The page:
Figure 2:Overview of Farm Type Zones identified in CATCH-C project (Hijbeek et al,2013)

There were several work packages involved in the project, but a major facet of the work involved a farmer survey investigating Best Management practices (BMP) in soil management. This was sent to approx. 10,000 farmers in different farm types across all CATCH-C partner countries, 2520 of whom responded. The BMPs in the farmer survey included management options within the following classes: crop rotation, tillage, nutrient management, crop residue management, water management, and grassland management. In total the survey covered 24 major farm type zones (FTZ), across eight partner countries. An FTZ unit is defined by the combination of an agri-environmental zone (with climate, slope, and soil texture as keys) with a farm type (arable-cereal, arable-specialised, dairy, mixed, etc.) See (Renske Hijbeek, Wolf, and van Ittersum 2013) for further information). This was done to try and identify drivers and barriers that farmers had for either adopting or not adopting BMPs. The surveys were designed and analysed using a behavioural approach based on the Theory of Planned Behaviour (Ajzen, 1988; Ajzen, 1991). The theory and details of the results obtained were extensively reported in Deliverable D4.422 of the CATCH-C project (Bijttebier et al., 2014), further relevant results were published in peer reviewed papers, see (R Hijbeek et al. 2017, 2018, 2019; Vonk et al. 2020). Key results from the CATCH-C project relevant for this report include:

  • Design policies not only for soil quality but also for sustainable soil management[1]
  • Raise awareness among stakeholders
  • Prioritize goals locally
  • Target for more ambitious conservation goals
  • Increase incentives for technical innovations and lifelong learning
  • Invest in scientific base for understanding of soil services

For further information on the project, the project reports can be found here.


[1] because a particular practice to improve an aspect of soil quality may jeopardize other aspects of soil quality, or may conflict with other sustainability goals (e.g., climate mitigation, water quality, bird conservation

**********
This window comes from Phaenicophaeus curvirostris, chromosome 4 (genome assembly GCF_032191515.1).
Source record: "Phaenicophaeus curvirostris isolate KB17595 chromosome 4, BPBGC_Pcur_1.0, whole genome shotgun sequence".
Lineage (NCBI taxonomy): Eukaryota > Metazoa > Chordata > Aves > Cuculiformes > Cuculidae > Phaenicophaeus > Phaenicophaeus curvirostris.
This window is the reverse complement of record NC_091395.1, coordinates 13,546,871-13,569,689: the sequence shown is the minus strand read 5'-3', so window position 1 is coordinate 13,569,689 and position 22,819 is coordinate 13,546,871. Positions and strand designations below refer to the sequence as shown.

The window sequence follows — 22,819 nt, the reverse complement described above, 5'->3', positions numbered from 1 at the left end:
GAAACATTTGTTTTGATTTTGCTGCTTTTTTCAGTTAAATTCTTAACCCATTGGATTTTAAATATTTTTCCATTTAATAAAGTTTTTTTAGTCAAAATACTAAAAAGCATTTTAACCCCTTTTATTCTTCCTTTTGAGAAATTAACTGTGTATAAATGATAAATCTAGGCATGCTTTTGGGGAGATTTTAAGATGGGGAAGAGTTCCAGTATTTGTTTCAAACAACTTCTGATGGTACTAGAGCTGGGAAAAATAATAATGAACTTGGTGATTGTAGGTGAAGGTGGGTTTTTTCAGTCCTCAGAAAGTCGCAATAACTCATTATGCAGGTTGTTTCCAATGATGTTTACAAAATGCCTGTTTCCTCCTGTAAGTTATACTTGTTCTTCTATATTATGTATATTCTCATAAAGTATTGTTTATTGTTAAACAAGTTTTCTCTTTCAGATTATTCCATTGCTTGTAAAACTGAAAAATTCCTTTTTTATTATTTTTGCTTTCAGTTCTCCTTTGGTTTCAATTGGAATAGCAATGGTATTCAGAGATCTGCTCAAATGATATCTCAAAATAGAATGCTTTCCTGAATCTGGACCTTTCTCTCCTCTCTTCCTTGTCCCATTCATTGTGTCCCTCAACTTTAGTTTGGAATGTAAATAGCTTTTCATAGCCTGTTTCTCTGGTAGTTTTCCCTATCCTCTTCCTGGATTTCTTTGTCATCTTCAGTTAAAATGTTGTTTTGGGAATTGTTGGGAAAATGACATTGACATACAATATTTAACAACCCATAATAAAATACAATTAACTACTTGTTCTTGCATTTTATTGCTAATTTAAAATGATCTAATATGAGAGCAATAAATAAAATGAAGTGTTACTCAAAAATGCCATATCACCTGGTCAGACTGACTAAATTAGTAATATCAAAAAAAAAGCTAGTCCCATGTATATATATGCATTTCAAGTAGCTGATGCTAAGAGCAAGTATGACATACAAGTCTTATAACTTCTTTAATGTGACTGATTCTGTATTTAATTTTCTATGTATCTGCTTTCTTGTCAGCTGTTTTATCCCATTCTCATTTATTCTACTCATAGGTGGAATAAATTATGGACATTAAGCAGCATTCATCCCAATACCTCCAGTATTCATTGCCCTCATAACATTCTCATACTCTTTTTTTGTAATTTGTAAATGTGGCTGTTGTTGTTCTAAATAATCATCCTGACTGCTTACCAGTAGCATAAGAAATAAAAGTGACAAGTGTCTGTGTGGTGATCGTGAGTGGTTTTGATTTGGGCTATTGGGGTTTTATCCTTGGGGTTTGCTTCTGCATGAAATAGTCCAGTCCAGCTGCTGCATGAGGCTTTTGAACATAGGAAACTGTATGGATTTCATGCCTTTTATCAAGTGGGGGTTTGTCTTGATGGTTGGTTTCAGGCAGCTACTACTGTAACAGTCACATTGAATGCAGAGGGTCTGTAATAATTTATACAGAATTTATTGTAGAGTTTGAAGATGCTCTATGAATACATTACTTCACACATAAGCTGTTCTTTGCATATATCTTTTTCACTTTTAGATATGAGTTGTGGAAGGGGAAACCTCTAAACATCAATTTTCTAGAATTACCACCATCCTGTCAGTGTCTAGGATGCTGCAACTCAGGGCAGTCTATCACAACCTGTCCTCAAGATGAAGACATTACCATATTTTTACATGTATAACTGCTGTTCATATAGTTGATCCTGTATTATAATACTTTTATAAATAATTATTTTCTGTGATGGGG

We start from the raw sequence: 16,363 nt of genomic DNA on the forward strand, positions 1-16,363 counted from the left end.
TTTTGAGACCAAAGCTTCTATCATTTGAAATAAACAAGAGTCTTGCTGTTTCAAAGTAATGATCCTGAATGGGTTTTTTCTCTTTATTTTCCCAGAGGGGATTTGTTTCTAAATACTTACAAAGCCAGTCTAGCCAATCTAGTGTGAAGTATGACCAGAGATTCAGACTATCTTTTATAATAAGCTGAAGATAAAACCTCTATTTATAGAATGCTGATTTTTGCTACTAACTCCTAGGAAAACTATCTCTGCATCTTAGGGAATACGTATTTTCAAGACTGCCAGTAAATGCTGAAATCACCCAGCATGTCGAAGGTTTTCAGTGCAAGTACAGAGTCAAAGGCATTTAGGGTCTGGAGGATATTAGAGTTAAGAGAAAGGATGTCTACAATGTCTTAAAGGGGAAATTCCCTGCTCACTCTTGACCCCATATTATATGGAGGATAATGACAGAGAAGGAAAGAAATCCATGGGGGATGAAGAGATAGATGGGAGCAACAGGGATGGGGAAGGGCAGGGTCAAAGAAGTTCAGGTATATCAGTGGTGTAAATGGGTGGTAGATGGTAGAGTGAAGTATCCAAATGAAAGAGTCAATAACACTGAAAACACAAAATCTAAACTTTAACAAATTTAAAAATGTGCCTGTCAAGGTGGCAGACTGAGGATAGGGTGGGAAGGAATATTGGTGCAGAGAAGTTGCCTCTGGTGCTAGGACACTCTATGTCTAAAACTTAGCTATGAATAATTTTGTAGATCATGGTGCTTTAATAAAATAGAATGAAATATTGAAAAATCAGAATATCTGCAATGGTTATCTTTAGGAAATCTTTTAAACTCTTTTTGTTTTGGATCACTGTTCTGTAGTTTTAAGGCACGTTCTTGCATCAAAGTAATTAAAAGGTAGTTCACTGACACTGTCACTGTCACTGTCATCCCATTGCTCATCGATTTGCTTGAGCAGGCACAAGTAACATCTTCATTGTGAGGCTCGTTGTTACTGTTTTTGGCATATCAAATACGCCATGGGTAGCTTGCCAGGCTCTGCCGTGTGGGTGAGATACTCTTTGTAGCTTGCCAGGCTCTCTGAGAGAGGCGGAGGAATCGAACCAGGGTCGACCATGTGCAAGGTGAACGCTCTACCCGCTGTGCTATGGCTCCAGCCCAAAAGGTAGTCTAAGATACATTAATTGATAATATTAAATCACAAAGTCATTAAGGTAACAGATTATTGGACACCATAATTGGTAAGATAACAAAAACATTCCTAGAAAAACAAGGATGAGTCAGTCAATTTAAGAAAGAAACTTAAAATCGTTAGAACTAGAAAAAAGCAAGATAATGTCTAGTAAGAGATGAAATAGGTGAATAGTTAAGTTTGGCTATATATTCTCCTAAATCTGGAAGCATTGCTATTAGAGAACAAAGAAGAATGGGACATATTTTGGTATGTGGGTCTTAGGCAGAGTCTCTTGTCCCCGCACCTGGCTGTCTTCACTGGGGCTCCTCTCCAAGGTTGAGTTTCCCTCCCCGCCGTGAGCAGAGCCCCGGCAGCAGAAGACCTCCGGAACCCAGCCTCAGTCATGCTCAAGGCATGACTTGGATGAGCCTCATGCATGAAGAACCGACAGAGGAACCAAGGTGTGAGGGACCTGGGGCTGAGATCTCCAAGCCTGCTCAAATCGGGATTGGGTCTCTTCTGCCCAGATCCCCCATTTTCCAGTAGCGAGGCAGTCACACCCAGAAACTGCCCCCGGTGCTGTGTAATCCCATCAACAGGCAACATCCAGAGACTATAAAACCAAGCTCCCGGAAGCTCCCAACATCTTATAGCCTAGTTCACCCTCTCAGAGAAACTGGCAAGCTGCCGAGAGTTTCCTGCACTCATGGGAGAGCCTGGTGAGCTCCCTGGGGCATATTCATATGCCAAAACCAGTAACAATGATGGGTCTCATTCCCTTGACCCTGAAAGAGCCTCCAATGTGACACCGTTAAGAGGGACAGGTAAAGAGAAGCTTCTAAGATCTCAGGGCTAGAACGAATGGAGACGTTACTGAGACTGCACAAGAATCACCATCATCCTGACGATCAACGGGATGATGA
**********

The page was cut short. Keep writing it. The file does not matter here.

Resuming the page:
#Annex IV - List of reviewed Papers

Table 1:Annex III, Summary table of literature studies used in analysis for this report

No.

Study

Country

Risk Reg.

Paper Focus1

Farming Systems

1

(P Sulewski and LBoczko-Gajewska 2014)

Poland

Cont

CC&AD

(Farm risks)

Crop, Orchards, Mixed, Cattle, Pigs

2

(Woods et al. 2017)

Denmark

Atl

CC&AD

Diverse

 

3

(Nguyen et al. 2016)

Italy

S

CC&AD

Dairy cattle, dairy sheep, beef cattle, rice, horticultural,

4

(Macholdt and Honermeier 2016)

Germany

Cont

CC&AD

Conventional field cropping, (cereals, oilseeds, silage, etc.) with the minority practicing organic agriculture. )

5

(Jänecke et al. 2016)

Germany

Cont

CCA

Diverse

6

(Pröbstl-Haider et al. 2016)

Austria

Cont2

CC&AD

(land use)

Conventional: cash crop, short rotation, grassland/ organic (13%)

7

(Asplund 2014)

Sweden

N

CCA

forest, crop & livestock, crop production only, crop & livestock

8

(Barnes and Toma 2012)

Scotland

Atl

CCA

Dairy farmers

9

(Bojovic et al. 2015)(Bonzanigo et al. 2016)

Italy

S

CC&AD

Vine, maize, grassland & soya, orchards, cereals, horticulture, industrial, other

10

(Cohen et al. 2014) RONCHIL

 

Spain

S

CC&AD

(irrigation)

Olive growers

11

(Tzemi and P. Breen 2016)

 

Ireland

Atl

CC&AD

(mitigation)

Grass based livestock

12

(Graveline and Grémont 2021)

 

France

Atl/S

CC&AD

(irrigation)

Vineyards

13

(Hovelsrud, West, and Dannevig 2015)

Norway

N

CC&AD

 

Farmers (coastal regions)

14

(Ibrahim and Johansson 2021)

Sweden (Øland)

N

CC&AD

 

The majority of these are livestock farmers (beef or dairy producers) and to a much lesser degree sheep and pig farmers

15

(Jørgensen and Termansen 2016)

Denmark

Atl

CC&AD

 

Arable, pig farmers

16

(Käyhkö 2019)

Finland

N

CC&AD

 

Mostly crop farmers, organic farmers

17

(Li et al. 2017)

Hungary

Cont2

CC&AD

 

Arable, mixed, viticulture farmers

18

(Menapace, Colson, and Raffaelli 2015)

Italy

S

CCA

Perennial crops -apple, grapes

19

(Merloni et al. 2018)

Italy

S

CC&AD

 

Perennial crops - wine

20

(Galdies et al. 2016)

Malta

S

CC&AD

 

Crop & fruit cultivation, livestock dairy farmers

21

(Eggers, Kayser, and Isselstein 2015)

Germany

Atl/Cont

CCA

Dairy and ruminant livestock production

22

(Hamilton-Webb et al. 2017)

 

England

Atl

CC&AD

 

Mixed farm, livestock farms arable, horticultural

23

(Hyland et al. 2016)

England

Atl

CCA

(mitigation)

Beef/sheep farmers

24

(Sorvali, Kaseva, and Peltonen-Sainio 2021)

Finland

N

CC&AD

(mitigation)

Broad spectrum of farmers

1.CCA = Climate change awareness /CC &AD = climate change awareness and Adaptation

2.While in the Pannonia region, according to the Agri Adapt it is identified as being in the Continental climate risk region

 

Studies for which the focus is distinguished with bold font and underlined are those which included a soil focus approach

#Annex V - List of excel categories for organising

Author
Publication year
Country
Region
Farm system (s)
Other stakeholders included
Paper focus
Climate change perception of Risk
Climate change Perceived